This seems to work fairly well if you only have one input. If you plan to use multiple sensors on the XBee ADC inputs, you’ll need to set up a rail to rail op amp buffer. But that’s for another post.
Here’s a live sample of a TMP36 data stream from my back porch as derived from a chart on Pachube.com:
Large spikes are a known problem with the data collection downstream of the TMP36 and the XBee module. To be fixed soon, I hope.
Next Post: Gas Sensor
Next Group: Radio:XBee
The Tweet-a-Watt is a wireless power meter based on a commercial device called the Kill A Watt which is hacked to include a wireless XBee radio. It was designed by Limor Fried of Adafruit Industries and she has written up one of the best online tutorials for a kit based project. It collects data from the Kill A Watt from P3 International and with an added XBee radio sends data to a PC and then on to a twitter feed. Hence the name, Tweet-a-Watt, a combination of Twitter’s Tweet and the Kill A Watt power meter.
The basic components:
Kill A Watt Power Meter (P4400)
Everyone should own at least one Kill A Watt. It can tell you the cumulated kilowatt hours (KWh) at the plug load of an appliance, along with the volts, amps, and watts.
With pencil and paper and a little time you can hook this up to the various appliances in your home and look at the meter and simply “do the math”. With the math, and perhaps a spreadsheet program, you can analyse what your appliances draw in watts and learn what to turn off or use less. You can get them online for as little as $17 and at your local hardware store for about $25.
The Kill-a-Watt starts to become a Tweet-a-Watt with the introduction of an XBee radio. The radio can be hooked up inside the Kill-a-watt and that makes it possible to transmit the readings from the Kill A Watt and send them to a computer for logging and analysis.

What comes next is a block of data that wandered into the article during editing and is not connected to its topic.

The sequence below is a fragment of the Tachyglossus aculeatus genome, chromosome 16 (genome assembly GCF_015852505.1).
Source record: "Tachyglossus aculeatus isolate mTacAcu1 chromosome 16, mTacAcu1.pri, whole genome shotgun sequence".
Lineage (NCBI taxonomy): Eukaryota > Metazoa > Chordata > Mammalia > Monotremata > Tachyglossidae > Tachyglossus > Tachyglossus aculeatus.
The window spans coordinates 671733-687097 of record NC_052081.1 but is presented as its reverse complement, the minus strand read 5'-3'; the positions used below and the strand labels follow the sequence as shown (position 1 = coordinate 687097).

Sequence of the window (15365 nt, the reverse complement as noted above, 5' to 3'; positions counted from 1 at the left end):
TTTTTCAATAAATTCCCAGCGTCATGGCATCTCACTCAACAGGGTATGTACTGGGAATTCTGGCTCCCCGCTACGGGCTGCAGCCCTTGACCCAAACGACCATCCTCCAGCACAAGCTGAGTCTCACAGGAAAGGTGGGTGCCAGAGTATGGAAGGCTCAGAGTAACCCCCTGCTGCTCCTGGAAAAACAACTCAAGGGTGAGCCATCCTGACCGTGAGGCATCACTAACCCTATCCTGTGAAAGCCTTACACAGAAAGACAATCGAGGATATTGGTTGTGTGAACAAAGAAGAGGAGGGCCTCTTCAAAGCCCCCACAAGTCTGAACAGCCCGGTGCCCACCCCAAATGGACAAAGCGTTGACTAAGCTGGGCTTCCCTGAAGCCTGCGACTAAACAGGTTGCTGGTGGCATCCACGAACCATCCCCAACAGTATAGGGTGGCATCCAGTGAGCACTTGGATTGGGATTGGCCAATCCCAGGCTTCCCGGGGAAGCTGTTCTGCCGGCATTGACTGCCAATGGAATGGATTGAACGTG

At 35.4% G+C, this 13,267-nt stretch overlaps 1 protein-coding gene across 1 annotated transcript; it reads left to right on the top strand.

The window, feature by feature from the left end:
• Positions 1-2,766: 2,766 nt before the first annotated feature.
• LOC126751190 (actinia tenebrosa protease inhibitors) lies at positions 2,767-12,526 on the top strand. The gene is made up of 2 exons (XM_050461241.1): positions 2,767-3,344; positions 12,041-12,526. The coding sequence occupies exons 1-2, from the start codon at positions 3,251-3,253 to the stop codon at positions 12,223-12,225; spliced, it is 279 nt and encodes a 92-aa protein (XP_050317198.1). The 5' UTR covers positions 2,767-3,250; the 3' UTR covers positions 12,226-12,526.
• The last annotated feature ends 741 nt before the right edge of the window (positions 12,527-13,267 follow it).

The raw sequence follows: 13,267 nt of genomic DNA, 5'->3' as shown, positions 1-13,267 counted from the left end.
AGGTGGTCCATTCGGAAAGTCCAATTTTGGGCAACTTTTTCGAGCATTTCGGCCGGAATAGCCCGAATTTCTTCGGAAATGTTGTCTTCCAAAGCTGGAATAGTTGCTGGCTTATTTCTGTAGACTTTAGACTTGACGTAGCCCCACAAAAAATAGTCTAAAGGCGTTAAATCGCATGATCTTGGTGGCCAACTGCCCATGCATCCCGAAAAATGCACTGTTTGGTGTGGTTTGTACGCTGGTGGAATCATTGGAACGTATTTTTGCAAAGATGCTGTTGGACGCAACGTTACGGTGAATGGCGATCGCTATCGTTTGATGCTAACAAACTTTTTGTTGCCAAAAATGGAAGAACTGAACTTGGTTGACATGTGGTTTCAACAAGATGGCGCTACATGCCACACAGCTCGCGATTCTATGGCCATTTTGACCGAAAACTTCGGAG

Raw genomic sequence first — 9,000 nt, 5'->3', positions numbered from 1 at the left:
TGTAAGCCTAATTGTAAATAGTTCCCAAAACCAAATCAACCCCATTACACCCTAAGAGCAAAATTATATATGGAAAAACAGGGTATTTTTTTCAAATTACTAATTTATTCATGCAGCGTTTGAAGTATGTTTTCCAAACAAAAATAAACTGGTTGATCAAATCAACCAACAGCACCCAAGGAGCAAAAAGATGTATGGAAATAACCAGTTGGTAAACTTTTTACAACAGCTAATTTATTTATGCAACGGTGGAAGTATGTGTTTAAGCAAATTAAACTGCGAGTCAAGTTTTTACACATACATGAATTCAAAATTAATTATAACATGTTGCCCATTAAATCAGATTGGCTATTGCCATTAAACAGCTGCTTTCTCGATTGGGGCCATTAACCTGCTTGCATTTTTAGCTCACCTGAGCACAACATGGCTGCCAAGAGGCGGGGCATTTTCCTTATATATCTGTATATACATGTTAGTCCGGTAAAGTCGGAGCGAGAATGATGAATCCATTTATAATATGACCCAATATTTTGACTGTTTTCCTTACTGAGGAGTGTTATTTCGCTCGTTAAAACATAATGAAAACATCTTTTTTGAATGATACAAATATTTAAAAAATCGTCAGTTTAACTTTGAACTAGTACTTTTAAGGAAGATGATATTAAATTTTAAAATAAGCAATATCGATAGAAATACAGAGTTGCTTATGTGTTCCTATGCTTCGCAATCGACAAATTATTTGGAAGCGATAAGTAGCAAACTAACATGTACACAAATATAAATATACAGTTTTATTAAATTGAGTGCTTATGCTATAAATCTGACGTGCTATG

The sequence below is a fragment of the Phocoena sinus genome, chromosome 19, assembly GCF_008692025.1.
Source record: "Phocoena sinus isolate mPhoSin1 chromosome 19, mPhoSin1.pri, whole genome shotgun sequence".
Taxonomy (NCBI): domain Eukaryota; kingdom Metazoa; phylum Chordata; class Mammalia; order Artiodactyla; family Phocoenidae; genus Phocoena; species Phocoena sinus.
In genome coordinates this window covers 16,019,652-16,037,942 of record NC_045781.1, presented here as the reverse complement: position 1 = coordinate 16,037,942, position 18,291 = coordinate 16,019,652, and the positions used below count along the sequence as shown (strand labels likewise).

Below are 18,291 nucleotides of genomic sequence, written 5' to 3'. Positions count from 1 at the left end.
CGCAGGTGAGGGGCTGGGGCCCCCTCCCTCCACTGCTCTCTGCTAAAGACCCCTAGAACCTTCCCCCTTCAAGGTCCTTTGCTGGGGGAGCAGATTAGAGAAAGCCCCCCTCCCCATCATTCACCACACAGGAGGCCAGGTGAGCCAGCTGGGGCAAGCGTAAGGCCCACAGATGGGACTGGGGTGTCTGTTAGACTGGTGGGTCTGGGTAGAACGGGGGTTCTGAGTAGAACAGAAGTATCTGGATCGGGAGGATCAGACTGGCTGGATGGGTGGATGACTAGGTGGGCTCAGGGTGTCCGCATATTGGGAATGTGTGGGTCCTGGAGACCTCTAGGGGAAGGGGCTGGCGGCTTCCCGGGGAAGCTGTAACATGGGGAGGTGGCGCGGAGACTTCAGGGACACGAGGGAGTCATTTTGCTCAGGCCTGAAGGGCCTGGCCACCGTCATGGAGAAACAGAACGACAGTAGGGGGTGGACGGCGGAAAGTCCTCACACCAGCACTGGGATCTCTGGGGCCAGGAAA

The original design of the Tweet-a-Watt project had an XBee radio receiver hooked up to a PC through what is known as an FTDI USB cable; essentially a serial input. There was a python script that would run on the PC and collect the serial input and package the data for delivery to a twitter feed.
During my investigations I saw Limor Fried’s short video about using an Asus Wifi Router instead of a PC to collect and send the sensor data to the internet. If you’re trying to reduce your energy consumption it seems a shame to have to run a PC; even a laptop will draw perhaps 60-90 watts. The Asus wifi router setup can be configured to run the python script and do the same basic job as the PC but it only draws about 4 watts. Much better. See the post about setting up the ASUS WL-520gU.
Next Post: Temperature Sensor
Next Group: Radio XBee
Sensors are the front line components in a wireless sensor network. They move a response from the physical realm into the electrical realm. Each sensor responds to some environmental events and generates a voltage or a digital signal or something that can be measured. There’s a great list of sensors on Wikipedia (hours o’ fun). I am constantly surprised by the seemingly endless list of sensors.
To list some things that can be sensed:
- Gas, Smoke
- Tilt, Acceleration
- Air pressure
Most sensors are what are defined as Passive. Passive sensors react to some environmental stimulus and put out a signal. Active sensors inject something into the environment and then respond to the effects created by the active aspect. Radar is a classic example of an Active Sensor.
Because we’re talking about “wireless” sensors, it’s hard to talk about wiring up the sensors without talking about the radios that make them wireless. We’ll focus on XBee radios but there are others that I’ll describe on the Radios post. On many sites on the internet sensors are shown as hooked up to a microprocessor (which then connects to a radio). I have found that for the sensors I have built so far, none have needed to use a microprocessor. Instead, I’ve connected the sensors directly to an analog input of an XBee. It seems you would need a microprocessor when you need to apply some kind of up front logic to a sensor’s readings.
When trying to figure out how to wire up sensors, it helps to have a basic knowledge of electronics. The most prevalent setup in sensor networks seems to be what is called the voltage divider (see the diagram below). There’s a lot of theory about voltage dividers but the basic idea is that you have a voltage at the top (Yin), you have 2 resisters connected inline (R1, R2) to a ground, and you have a voltage out (Vout) where the 2 resisters are joined. The output voltage (Vout) is some value relative to the ratio of R1 and R2.